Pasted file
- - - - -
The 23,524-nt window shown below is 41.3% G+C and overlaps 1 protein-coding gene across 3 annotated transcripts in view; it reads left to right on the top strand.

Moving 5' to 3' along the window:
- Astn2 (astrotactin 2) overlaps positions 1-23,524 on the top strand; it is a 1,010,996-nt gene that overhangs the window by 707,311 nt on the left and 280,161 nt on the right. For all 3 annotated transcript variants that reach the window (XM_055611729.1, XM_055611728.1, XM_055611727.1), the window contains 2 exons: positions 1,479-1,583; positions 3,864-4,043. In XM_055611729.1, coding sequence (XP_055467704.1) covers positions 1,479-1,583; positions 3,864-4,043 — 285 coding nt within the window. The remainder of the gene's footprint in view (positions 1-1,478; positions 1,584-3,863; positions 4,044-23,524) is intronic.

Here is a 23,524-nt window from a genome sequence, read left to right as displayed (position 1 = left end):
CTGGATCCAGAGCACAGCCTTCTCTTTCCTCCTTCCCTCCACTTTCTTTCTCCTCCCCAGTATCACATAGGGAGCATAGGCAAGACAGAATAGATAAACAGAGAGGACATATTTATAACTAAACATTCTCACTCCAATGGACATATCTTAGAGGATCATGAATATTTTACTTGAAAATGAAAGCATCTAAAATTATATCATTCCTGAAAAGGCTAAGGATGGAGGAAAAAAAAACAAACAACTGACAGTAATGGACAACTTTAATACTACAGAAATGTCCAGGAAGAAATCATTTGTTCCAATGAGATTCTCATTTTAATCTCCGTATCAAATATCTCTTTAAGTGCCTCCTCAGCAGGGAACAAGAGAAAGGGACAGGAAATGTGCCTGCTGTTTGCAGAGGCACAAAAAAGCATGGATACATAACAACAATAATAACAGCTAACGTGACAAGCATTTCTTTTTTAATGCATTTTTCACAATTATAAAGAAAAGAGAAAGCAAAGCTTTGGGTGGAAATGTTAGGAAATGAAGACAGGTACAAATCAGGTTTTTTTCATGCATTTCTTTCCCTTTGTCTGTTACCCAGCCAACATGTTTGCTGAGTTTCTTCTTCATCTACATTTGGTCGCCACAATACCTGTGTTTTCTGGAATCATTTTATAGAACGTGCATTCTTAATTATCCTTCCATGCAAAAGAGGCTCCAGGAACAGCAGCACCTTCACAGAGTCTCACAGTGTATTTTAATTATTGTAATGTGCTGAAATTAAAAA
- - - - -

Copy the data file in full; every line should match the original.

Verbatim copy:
The 23,524-nt window shown below is 41.3% G+C and overlaps 1 protein-coding gene across 3 annotated transcripts in view; it reads left to right on the top strand.

Moving 5' to 3' along the window:
- Astn2 (astrotactin 2) overlaps positions 1-23,524 on the top strand; it is a 1,010,996-nt gene that overhangs the window by 707,311 nt on the left and 280,161 nt on the right. For all 3 annotated transcript variants that reach the window (XM_055611729.1, XM_055611728.1, XM_055611727.1), the window contains 2 exons: positions 1,479-1,583; positions 3,864-4,043. In XM_055611729.1, coding sequence (XP_055467704.1) covers positions 1,479-1,583; positions 3,864-4,043 — 285 coding nt within the window. The remainder of the gene's footprint in view (positions 1-1,478; positions 1,584-3,863; positions 4,044-23,524) is intronic.

Here is a 23,524-nt window from a genome sequence, read left to right as displayed (position 1 = left end):
CTGGATCCAGAGCACAGCCTTCTCTTTCCTCCTTCCCTCCACTTTCTTTCTCCTCCCCAGTATCACATAGGGAGCATAGGCAAGACAGAATAGATAAACAGAGAGGACATATTTATAACTAAACATTCTCACTCCAATGGACATATCTTAGAGGATCATGAATATTTTACTTGAAAATGAAAGCATCTAAAATTATATCATTCCTGAAAAGGCTAAGGATGGAGGAAAAAAAAACAAACAACTGACAGTAATGGACAACTTTAATACTACAGAAATGTCCAGGAAGAAATCATTTGTTCCAATGAGATTCTCATTTTAATCTCCGTATCAAATATCTCTTTAAGTGCCTCCTCAGCAGGGAACAAGAGAAAGGGACAGGAAATGTGCCTGCTGTTTGCAGAGGCACAAAAAAGCATGGATACATAACAACAATAATAACAGCTAACGTGACAAGCATTTCTTTTTTAATGCATTTTTCACAATTATAAAGAAAAGAGAAAGCAAAGCTTTGGGTGGAAATGTTAGGAAATGAAGACAGGTACAAATCAGGTTTTTTTCATGCATTTCTTTCCCTTTGTCTGTTACCCAGCCAACATGTTTGCTGAGTTTCTTCTTCATCTACATTTGGTCGCCACAATACCTGTGTTTTCTGGAATCATTTTATAGAACGTGCATTCTTAATTATCCTTCCATGCAAAAGAGGCTCCAGGAACAGCAGCACCTTCACAGAGTCTCACAGTGTATTTTAATTATTGTAATGTGCTGAAATTAAAAA